The way I see his post, he's perplexed by the fact that SFF fans won't give some other media a shot. It's easy to claim that anime blows. But when you haven't seen a single anime series of movie, what the fuck do you know?

Roland said...

I devoured "Escape From Hell" the moment it came out, and I read Duncan's blog at least once a week. What I meant was that I'm DYING for a new novel or a story collection. Right now his short stuff is impossible to hunt down.

Pete said...

Pat, i think the issue you're addressing is the exact same thing which happens with any hobby or interest that has an internet following. The internet gives some people the chance to put on their "internet douche" uniforms. It's easy to be a internet tough guy when they're sitting in their momma's basement at 2am. However, those same people would probably be a helluva lot more civil if you met them in person. It's a reflection on our society and, unfortunately, I don't see it getting any better.

Adam Whitehead said...

"When you haven't seen a single anime series of movie, what the fuck do you know?"

I often enjoy anime when I sit down to watch it, but I've seen some real clunkers as well. What is odd to me is the whole phenomenon of 'anime fans'. That makes about as much sense to me as proudly declaring yourself a 'live-action TV fan'. It's a medium, not a genre (although perhaps the phenomenon is explicable as an awful lot of the stuff that reaches the West is SF or fantasy-influenced, whilst back in Japan there's a lot of non-genre anime as well). There's brilliant anime and also anime that stinks, as with everything else.

However, the above comment does remind me of Charles Stross' hilariously inept recent blog post about how he hates ALL modern science fiction on television. Even though he hasn't watched it. But he knows about it because he's read about it in Wikipedia. Erm, okay.

"I can't be the only one here that sees something ironic in Pat complaining about looking down on other genres and forms of literature when he's the one who is happy to write off the entire Young Adult genre?"

Then lauds Dan Brown, whose writing style and technique is vastly inferior to 90% of YA writers currently writing? Yes, but I just put that down to Pat's general insanity ;-)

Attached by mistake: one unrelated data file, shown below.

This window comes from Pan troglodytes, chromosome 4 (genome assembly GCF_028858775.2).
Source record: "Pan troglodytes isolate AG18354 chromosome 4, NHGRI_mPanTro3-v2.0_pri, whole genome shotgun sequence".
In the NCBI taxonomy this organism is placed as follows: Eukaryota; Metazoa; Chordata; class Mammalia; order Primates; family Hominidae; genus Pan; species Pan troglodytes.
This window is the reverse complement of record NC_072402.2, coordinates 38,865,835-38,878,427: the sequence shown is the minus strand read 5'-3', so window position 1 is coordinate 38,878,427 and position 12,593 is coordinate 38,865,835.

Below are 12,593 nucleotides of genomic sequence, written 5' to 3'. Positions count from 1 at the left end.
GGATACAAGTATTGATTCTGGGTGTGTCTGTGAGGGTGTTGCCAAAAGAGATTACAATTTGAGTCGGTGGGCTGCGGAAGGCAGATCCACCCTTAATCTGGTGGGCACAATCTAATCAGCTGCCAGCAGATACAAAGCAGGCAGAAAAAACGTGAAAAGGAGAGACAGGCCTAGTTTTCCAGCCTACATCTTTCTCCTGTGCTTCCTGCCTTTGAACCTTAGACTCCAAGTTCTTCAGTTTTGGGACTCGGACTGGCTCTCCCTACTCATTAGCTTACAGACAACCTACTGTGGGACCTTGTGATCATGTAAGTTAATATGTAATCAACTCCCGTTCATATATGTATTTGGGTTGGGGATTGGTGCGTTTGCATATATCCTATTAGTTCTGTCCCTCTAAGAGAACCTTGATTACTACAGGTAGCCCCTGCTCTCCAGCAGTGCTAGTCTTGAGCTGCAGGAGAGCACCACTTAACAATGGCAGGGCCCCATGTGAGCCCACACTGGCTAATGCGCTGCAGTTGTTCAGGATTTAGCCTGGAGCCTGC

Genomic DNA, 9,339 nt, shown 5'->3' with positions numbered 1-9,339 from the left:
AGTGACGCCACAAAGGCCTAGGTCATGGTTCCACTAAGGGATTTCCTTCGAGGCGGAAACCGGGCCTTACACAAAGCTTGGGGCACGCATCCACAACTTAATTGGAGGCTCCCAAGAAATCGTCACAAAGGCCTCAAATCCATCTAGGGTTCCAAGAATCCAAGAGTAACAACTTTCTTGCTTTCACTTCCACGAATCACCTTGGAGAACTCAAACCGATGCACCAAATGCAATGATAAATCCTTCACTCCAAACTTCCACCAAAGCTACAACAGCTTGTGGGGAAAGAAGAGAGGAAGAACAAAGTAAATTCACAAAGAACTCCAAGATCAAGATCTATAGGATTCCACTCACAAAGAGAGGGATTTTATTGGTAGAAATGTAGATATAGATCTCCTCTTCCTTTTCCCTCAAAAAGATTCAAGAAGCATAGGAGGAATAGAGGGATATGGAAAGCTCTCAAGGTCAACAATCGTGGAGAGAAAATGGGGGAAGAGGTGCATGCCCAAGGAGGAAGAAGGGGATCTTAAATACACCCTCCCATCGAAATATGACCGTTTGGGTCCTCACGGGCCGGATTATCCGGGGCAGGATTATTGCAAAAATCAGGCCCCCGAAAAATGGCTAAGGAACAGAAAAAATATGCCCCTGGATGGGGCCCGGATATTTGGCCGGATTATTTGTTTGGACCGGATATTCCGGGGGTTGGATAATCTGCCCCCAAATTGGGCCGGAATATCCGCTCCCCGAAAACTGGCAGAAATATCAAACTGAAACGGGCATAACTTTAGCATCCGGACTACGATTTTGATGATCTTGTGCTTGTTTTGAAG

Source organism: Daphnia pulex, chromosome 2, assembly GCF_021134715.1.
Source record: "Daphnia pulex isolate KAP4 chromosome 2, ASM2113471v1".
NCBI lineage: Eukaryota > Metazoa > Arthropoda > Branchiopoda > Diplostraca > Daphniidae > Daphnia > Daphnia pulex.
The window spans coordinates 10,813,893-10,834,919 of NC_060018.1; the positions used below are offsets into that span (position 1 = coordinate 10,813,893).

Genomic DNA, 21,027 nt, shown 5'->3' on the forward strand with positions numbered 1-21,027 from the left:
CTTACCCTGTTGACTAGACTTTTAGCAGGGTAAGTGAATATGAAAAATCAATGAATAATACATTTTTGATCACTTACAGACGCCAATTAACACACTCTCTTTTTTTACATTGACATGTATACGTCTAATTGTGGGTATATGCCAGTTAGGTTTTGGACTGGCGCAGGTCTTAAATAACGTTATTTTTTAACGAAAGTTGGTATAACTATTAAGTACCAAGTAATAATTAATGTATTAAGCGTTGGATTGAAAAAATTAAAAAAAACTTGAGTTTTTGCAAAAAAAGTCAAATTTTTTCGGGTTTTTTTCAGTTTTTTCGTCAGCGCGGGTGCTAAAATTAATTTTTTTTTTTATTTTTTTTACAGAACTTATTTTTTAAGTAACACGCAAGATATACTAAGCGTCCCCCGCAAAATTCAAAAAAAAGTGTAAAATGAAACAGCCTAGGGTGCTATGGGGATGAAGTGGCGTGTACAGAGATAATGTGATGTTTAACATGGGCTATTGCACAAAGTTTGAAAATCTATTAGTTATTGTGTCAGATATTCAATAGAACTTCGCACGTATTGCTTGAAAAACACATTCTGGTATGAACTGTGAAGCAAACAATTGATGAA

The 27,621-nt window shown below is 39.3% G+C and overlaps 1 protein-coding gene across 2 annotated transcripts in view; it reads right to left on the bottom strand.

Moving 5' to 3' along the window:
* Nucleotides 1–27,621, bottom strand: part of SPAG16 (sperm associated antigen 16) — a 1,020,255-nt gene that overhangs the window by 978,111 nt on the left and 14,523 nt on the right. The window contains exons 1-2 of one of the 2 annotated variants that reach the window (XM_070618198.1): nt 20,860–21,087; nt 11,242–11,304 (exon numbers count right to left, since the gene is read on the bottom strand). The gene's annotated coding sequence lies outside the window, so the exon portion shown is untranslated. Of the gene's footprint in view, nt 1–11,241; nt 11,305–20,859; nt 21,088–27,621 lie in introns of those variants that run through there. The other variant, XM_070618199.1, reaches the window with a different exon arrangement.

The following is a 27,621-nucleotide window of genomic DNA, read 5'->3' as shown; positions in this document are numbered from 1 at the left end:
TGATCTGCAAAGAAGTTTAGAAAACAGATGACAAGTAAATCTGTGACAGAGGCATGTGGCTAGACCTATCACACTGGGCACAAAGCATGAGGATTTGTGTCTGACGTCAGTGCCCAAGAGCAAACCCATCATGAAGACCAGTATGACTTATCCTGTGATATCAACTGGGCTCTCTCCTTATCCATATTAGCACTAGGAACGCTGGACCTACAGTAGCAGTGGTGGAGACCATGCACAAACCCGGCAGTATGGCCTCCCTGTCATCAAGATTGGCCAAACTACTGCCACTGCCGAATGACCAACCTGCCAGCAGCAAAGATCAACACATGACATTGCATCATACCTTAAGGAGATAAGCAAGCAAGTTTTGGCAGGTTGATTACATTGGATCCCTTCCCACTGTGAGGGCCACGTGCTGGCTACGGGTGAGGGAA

Anonymous said...

i agree...i pretty much play video games, watch anime, read comics, read fantasy and sci fi and also watch the gamut of sci/fantasy esque shows on tv. I think there are good stories to be told on any medium. For anime in general i think its a cultural thing...seems older people who haven't been exposed to it aren't into it.
i like pat's blog but i think that the anime posts seem to be piled on thick lately.

Allan said...

People look down on genre so genre fans need something to look down on.

It's always better to mock rather than reason with these people . If the choose to miss out on BSG / AKIRA / Planescape etc due to some ill conceived perception of its quality (based on its medium) then that is their loss.

I think as someone else mentioned earlier some circles are so desperate for SFF to be taken seriously that they attempt to distance themselves from tv , games , comics and anime as much as possible. Why these people cannot enjoy the genre in its entirety for what it is is beyond my limited comprehension.

Luis said...

I was one of the ones puzzled by the sudden inclusion of Anime on the blog, I say puzzled, not bothered by it. And even more puzzled by the "Every Rose Has it's Thorn" video by Poison, which I loathe, but I digress. I believe that by including other media we will be able to see the ties that all fantasy fiction has across all media. Books influence comics which influence games which influence anime or vice versa.
Having said that, if Pat starts reviewing paranormal romance novels, I'll promtly stop reading the blog because that's not my thing, but it's HIS blog and he's done a great job of it and he can do what he wants.

Lowkey said...